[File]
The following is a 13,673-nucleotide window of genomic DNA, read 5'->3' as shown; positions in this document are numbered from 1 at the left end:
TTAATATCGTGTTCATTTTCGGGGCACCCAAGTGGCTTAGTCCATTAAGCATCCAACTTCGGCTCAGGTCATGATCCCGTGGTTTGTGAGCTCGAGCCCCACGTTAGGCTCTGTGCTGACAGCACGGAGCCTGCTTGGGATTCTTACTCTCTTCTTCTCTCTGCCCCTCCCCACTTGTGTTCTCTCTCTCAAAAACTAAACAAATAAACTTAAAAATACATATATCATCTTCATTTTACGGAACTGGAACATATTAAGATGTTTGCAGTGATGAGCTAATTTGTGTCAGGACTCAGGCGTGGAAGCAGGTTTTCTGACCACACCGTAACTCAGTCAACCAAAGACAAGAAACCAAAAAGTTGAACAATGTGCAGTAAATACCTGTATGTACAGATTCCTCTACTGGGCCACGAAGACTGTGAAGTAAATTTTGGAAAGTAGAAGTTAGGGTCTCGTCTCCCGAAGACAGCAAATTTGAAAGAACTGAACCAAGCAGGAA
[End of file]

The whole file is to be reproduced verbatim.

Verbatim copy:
The following is a 13,673-nucleotide window of genomic DNA, read 5'->3' as shown; positions in this document are numbered from 1 at the left end:
TTAATATCGTGTTCATTTTCGGGGCACCCAAGTGGCTTAGTCCATTAAGCATCCAACTTCGGCTCAGGTCATGATCCCGTGGTTTGTGAGCTCGAGCCCCACGTTAGGCTCTGTGCTGACAGCACGGAGCCTGCTTGGGATTCTTACTCTCTTCTTCTCTCTGCCCCTCCCCACTTGTGTTCTCTCTCTCAAAAACTAAACAAATAAACTTAAAAATACATATATCATCTTCATTTTACGGAACTGGAACATATTAAGATGTTTGCAGTGATGAGCTAATTTGTGTCAGGACTCAGGCGTGGAAGCAGGTTTTCTGACCACACCGTAACTCAGTCAACCAAAGACAAGAAACCAAAAAGTTGAACAATGTGCAGTAAATACCTGTATGTACAGATTCCTCTACTGGGCCACGAAGACTGTGAAGTAAATTTTGGAAAGTAGAAGTTAGGGTCTCGTCTCCCGAAGACAGCAAATTTGAAAGAACTGAACCAAGCAGGAA